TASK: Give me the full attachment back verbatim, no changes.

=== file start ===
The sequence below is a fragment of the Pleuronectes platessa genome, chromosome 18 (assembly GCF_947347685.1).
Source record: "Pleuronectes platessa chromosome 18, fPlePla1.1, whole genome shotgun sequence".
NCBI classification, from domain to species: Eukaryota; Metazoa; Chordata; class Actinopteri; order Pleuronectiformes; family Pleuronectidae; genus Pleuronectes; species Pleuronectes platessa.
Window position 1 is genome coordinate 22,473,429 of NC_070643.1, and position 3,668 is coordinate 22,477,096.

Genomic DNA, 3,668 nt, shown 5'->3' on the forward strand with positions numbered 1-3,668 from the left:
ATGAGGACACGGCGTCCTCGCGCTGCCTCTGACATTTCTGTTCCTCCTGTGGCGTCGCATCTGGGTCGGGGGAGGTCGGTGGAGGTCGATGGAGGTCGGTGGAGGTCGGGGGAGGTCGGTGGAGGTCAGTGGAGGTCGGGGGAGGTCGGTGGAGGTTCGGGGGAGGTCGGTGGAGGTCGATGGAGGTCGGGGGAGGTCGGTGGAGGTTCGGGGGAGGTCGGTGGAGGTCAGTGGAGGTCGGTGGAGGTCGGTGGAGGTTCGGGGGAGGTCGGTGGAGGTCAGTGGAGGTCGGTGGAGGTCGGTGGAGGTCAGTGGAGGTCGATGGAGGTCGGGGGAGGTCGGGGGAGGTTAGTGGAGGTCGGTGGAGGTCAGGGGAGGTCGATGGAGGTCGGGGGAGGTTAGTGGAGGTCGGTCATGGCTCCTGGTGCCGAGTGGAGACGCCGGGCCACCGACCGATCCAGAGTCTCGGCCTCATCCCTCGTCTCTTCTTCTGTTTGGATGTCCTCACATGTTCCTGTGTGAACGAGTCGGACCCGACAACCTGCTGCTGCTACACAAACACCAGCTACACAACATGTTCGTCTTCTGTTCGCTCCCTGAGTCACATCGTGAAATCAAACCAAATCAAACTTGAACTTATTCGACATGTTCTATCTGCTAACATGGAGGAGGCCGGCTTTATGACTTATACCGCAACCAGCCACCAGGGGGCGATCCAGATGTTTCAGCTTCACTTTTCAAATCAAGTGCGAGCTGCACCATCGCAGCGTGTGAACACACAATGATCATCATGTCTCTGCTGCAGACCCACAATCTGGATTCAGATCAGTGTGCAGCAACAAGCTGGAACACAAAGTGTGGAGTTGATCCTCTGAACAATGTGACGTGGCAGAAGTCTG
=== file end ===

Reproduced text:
The sequence below is a fragment of the Pleuronectes platessa genome, chromosome 18 (assembly GCF_947347685.1).
Source record: "Pleuronectes platessa chromosome 18, fPlePla1.1, whole genome shotgun sequence".
NCBI classification, from domain to species: Eukaryota; Metazoa; Chordata; class Actinopteri; order Pleuronectiformes; family Pleuronectidae; genus Pleuronectes; species Pleuronectes platessa.
Window position 1 is genome coordinate 22,473,429 of NC_070643.1, and position 3,668 is coordinate 22,477,096.

Genomic DNA, 3,668 nt, shown 5'->3' on the forward strand with positions numbered 1-3,668 from the left:
ATGAGGACACGGCGTCCTCGCGCTGCCTCTGACATTTCTGTTCCTCCTGTGGCGTCGCATCTGGGTCGGGGGAGGTCGGTGGAGGTCGATGGAGGTCGGTGGAGGTCGGGGGAGGTCGGTGGAGGTCAGTGGAGGTCGGGGGAGGTCGGTGGAGGTTCGGGGGAGGTCGGTGGAGGTCGATGGAGGTCGGGGGAGGTCGGTGGAGGTTCGGGGGAGGTCGGTGGAGGTCAGTGGAGGTCGGTGGAGGTCGGTGGAGGTTCGGGGGAGGTCGGTGGAGGTCAGTGGAGGTCGGTGGAGGTCGGTGGAGGTCAGTGGAGGTCGATGGAGGTCGGGGGAGGTCGGGGGAGGTTAGTGGAGGTCGGTGGAGGTCAGGGGAGGTCGATGGAGGTCGGGGGAGGTTAGTGGAGGTCGGTCATGGCTCCTGGTGCCGAGTGGAGACGCCGGGCCACCGACCGATCCAGAGTCTCGGCCTCATCCCTCGTCTCTTCTTCTGTTTGGATGTCCTCACATGTTCCTGTGTGAACGAGTCGGACCCGACAACCTGCTGCTGCTACACAAACACCAGCTACACAACATGTTCGTCTTCTGTTCGCTCCCTGAGTCACATCGTGAAATCAAACCAAATCAAACTTGAACTTATTCGACATGTTCTATCTGCTAACATGGAGGAGGCCGGCTTTATGACTTATACCGCAACCAGCCACCAGGGGGCGATCCAGATGTTTCAGCTTCACTTTTCAAATCAAGTGCGAGCTGCACCATCGCAGCGTGTGAACACACAATGATCATCATGTCTCTGCTGCAGACCCACAATCTGGATTCAGATCAGTGTGCAGCAACAAGCTGGAACACAAAGTGTGGAGTTGATCCTCTGAACAATGTGACGTGGCAGAAGTCTG